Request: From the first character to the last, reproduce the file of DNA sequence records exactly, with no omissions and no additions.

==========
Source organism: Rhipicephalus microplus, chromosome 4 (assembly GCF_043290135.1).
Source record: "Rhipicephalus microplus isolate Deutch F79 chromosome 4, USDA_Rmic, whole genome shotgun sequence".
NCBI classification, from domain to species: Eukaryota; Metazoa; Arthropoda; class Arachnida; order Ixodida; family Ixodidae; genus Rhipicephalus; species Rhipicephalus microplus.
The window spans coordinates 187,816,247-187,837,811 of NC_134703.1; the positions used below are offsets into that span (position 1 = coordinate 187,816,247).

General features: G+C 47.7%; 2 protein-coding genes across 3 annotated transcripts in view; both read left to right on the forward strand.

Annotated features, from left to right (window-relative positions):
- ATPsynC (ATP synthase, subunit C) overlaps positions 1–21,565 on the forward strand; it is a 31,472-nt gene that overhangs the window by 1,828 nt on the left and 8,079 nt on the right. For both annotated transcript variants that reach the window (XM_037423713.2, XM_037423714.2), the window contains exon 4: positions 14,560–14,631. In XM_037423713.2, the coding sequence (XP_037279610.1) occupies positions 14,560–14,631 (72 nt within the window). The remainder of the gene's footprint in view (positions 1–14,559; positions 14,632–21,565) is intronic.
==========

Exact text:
Source organism: Rhipicephalus microplus, chromosome 4 (assembly GCF_043290135.1).
Source record: "Rhipicephalus microplus isolate Deutch F79 chromosome 4, USDA_Rmic, whole genome shotgun sequence".
NCBI classification, from domain to species: Eukaryota; Metazoa; Arthropoda; class Arachnida; order Ixodida; family Ixodidae; genus Rhipicephalus; species Rhipicephalus microplus.
The window spans coordinates 187,816,247-187,837,811 of NC_134703.1; the positions used below are offsets into that span (position 1 = coordinate 187,816,247).

General features: G+C 47.7%; 2 protein-coding genes across 3 annotated transcripts in view; both read left to right on the forward strand.

Annotated features, from left to right (window-relative positions):
- ATPsynC (ATP synthase, subunit C) overlaps positions 1–21,565 on the forward strand; it is a 31,472-nt gene that overhangs the window by 1,828 nt on the left and 8,079 nt on the right. For both annotated transcript variants that reach the window (XM_037423713.2, XM_037423714.2), the window contains exon 4: positions 14,560–14,631. In XM_037423713.2, the coding sequence (XP_037279610.1) occupies positions 14,560–14,631 (72 nt within the window). The remainder of the gene's footprint in view (positions 1–14,559; positions 14,632–21,565) is intronic.